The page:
My Resignation Letter to Gender Care Consumer Advocacy Network (GCCAN)
Today is the hearing of HB 454 in Ohio, a blanket ban on gender affirming care for trans youth under age 18. Called the Save Adolescents from Experimentation (SAFE) Act, it serves as one of many shadow bills cribbed from Alliance Defending Freedom as part of an ongoing attack by the Religious Right on bodily autonomy for trans people.
The onslaught of bills has been unending. Yet this one hits me harder than most. This time, a board member of Gender Care Consumer Advocacy Network (GCCAN) named Corinna Cohn testified in favor of the bill. A “gender critical” trans woman, Cohn is best known for her writings in Quillette and a viral op-ed in the Washington Post. She had previously testified for similar bills, including in her home state of Indiana, but as an individual rather than group representative. Now that’s changed and she’s identifying herself as member of GCCAN instead of just an individual. Two years prior, I had tried to caution this very group against taking this path, urging them to avoid causing long-standing harm to trans people.
Previously I’ve written how I had been a founding member of GCCAN as its Vice President and resigned because I viewed it as a threat to trans liberation. Founding this organization is one of my deepest regrets. I knew this day would come. There are no words to describe the grief my heart holds for the trans kids of Ohio being targeted by state violence, now bolstered by a front group which really only exists to deprive people of care they need to thrive. There are children, children who are just trying to exist in themselves, who are now being hurt by a demon I helped create. And it feels like there is nothing I can do about it.
The person that represented GCCAN during the hearing today, Corinna Cohn, will not tell you this key detail: that I had told them not to do this, that one of their own founders saw that we were headed for a dark future and that they would be party to grave harm towards members of their own community, and that we shouldn’t be giving trans and detrans people’s freedom up to those who wish to control us all. Yes, they know. They do not care, they think they’re saving people. That is the most tragic part of this story of all. They were warned years ago and do not care. They are hurting your children and do. not. care. All while claiming to. It’s frankly sickening.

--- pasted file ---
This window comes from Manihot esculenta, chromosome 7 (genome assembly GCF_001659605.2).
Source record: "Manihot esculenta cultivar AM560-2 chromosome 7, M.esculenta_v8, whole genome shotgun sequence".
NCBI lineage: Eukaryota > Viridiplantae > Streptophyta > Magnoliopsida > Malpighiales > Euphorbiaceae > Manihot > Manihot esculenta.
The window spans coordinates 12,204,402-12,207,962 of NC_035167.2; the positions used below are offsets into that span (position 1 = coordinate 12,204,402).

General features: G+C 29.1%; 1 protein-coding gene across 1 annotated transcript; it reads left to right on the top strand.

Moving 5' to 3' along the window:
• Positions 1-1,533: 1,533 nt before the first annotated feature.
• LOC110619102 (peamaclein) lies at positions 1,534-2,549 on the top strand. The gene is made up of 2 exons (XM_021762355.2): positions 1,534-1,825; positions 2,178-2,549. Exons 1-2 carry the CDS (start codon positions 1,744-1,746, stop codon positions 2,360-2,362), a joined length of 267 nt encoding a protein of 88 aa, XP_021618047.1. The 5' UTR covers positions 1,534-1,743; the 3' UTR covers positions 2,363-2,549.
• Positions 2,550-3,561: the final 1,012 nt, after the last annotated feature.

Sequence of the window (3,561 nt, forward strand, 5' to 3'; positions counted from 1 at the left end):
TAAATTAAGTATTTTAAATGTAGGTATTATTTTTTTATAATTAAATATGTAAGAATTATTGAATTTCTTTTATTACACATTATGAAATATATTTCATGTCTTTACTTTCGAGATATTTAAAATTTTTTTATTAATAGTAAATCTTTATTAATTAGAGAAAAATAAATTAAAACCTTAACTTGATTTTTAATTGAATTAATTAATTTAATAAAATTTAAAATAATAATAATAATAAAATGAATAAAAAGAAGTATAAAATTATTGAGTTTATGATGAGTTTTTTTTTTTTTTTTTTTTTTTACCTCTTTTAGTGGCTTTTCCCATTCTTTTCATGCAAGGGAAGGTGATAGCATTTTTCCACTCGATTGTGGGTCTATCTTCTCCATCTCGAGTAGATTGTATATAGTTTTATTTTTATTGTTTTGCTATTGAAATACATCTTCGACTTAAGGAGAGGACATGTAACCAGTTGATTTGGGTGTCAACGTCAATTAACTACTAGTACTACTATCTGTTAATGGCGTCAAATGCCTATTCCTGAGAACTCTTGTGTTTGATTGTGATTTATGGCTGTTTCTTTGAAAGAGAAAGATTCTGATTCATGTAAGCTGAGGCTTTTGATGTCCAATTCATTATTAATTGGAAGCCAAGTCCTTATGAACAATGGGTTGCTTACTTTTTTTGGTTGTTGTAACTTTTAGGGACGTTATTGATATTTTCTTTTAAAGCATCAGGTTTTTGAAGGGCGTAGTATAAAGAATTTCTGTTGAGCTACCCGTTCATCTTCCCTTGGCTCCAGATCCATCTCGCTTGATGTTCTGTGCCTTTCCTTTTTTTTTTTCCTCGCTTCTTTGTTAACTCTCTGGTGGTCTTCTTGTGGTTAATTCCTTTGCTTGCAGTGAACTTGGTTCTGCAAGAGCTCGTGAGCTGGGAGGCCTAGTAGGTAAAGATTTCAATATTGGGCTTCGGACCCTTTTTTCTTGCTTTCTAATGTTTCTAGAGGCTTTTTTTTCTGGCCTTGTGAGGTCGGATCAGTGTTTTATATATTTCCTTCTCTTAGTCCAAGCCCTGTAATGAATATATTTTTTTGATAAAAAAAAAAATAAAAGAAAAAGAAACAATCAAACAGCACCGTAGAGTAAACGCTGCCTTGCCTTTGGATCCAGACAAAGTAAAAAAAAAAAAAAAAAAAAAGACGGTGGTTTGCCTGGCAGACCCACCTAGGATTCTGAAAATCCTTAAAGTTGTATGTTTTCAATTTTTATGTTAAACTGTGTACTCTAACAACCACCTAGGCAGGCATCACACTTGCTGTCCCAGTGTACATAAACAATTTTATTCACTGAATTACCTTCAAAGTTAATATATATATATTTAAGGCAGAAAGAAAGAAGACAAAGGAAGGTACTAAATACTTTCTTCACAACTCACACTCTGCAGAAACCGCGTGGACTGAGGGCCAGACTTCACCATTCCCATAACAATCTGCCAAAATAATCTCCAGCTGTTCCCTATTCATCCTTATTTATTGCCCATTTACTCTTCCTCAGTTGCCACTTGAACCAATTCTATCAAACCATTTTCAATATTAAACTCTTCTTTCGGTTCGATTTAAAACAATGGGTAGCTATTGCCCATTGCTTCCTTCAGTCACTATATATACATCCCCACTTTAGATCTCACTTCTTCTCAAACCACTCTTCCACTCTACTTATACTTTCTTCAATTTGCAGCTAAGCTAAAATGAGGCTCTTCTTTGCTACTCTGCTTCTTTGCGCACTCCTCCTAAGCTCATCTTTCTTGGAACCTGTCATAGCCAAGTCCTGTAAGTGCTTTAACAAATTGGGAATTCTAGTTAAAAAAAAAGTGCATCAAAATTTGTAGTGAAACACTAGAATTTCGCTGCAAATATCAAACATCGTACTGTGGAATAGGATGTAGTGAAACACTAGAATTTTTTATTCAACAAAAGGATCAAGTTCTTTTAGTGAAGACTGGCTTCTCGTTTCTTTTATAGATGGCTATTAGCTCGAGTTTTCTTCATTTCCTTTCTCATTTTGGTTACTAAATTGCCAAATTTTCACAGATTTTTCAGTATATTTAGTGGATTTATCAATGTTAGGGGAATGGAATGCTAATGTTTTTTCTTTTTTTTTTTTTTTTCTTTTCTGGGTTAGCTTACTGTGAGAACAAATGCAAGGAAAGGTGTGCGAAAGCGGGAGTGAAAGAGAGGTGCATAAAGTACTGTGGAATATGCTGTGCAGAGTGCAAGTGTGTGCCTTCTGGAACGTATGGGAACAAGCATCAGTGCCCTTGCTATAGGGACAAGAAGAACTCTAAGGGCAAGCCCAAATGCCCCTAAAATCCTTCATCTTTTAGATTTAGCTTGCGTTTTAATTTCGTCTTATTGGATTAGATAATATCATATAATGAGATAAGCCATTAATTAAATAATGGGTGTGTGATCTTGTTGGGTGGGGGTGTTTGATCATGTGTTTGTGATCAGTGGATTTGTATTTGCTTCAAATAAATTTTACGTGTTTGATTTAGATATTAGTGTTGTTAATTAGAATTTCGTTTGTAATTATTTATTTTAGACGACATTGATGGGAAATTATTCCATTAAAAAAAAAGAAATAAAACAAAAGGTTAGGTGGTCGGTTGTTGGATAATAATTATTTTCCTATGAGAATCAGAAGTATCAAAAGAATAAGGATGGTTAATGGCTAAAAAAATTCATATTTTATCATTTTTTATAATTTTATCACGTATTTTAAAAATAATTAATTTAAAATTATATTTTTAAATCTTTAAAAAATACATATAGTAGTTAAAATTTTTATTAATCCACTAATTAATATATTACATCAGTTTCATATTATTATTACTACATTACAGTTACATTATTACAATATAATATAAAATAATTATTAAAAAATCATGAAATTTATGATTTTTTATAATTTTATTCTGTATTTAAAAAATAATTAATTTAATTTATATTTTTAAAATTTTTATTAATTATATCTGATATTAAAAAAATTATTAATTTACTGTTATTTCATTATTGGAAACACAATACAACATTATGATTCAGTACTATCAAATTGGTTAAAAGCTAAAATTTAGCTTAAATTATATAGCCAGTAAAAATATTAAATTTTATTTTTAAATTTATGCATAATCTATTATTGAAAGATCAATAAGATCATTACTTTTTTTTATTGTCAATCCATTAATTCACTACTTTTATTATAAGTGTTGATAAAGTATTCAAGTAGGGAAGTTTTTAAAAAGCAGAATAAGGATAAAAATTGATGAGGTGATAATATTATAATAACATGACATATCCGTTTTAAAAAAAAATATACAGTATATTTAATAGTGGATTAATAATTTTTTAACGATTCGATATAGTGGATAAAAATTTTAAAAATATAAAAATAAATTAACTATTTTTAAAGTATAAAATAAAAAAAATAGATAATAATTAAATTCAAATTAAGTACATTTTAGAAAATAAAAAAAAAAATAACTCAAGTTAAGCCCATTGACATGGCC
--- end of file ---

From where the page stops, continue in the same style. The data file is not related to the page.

On March 1st, 2020 at 12PM, I submitted my resignation as the Vice President to the operating board of GCCAN. It was sent to all active members at the time, including currently well-known members Grace Lidinksy-Smith (President) and Corinna Cohn (then Secretary). Following is the full text of the letter I sent to the GCCAN board. Within I caution that there was distrust from the trans community (true and ongoing), clear divide between trans and detrans people due to perceived use of detrans people against access to gender affirming care (true and, unfortunately, escalating), and the direction I saw the group going in and what damage it could do to people they claimed to represent. Please note that the wording may feel a bit off-putting or even “GC Lite” to people, with me referring to things like “gender care consumers” throughout — this is the verbiage I had to adopt in order to have any degree of influence for change within the group. This is another part that I regret, and why I take such pains to be more sensitive and honest with how I am connecting with people now.
As my warnings to the board went unheard years ago, my only hope now is that it will be of use to trans revolutionaries trying to resist GCCAN’s harm to trans youth. GCCAN refused to hear me those years back, but maybe you will. Please, protect trans kids. Protect them from the abuses of predatory groups like GCCAN, groups that claim to care but only exist to suck the life out of people. Draw on our connections with trans youth, extend to them the joy of community while sharing the grief, the tears shed because of those trying to eradicate us. Trans children, those fighting to survive today and future generations to come, deserve so much better.
Dear GCCAN board of directors,
I am formally submitting my resignation both as Vice President and from the board of directors as a whole. Over the past few weeks, I have been noticing shifts in both the operations and perception of GCCAN that I feel will negatively impact the consumers we strive to support.
GCCAN was founded upon a central principle: to become a beacon of support for recipients of gender care consumers who feel they have been harmed by the current system of care, regardless of how they currently identify. The founding board sought to support both transgender and detransitioned individuals in advocating for their individual and collective needs within this system of care. We sought to do so in a way that would not conflict with the needs or experiences of each group, having recognized our own experiences as gender care consumers. This vision, while noble, has since been lost in a way that I feel cannot be recovered.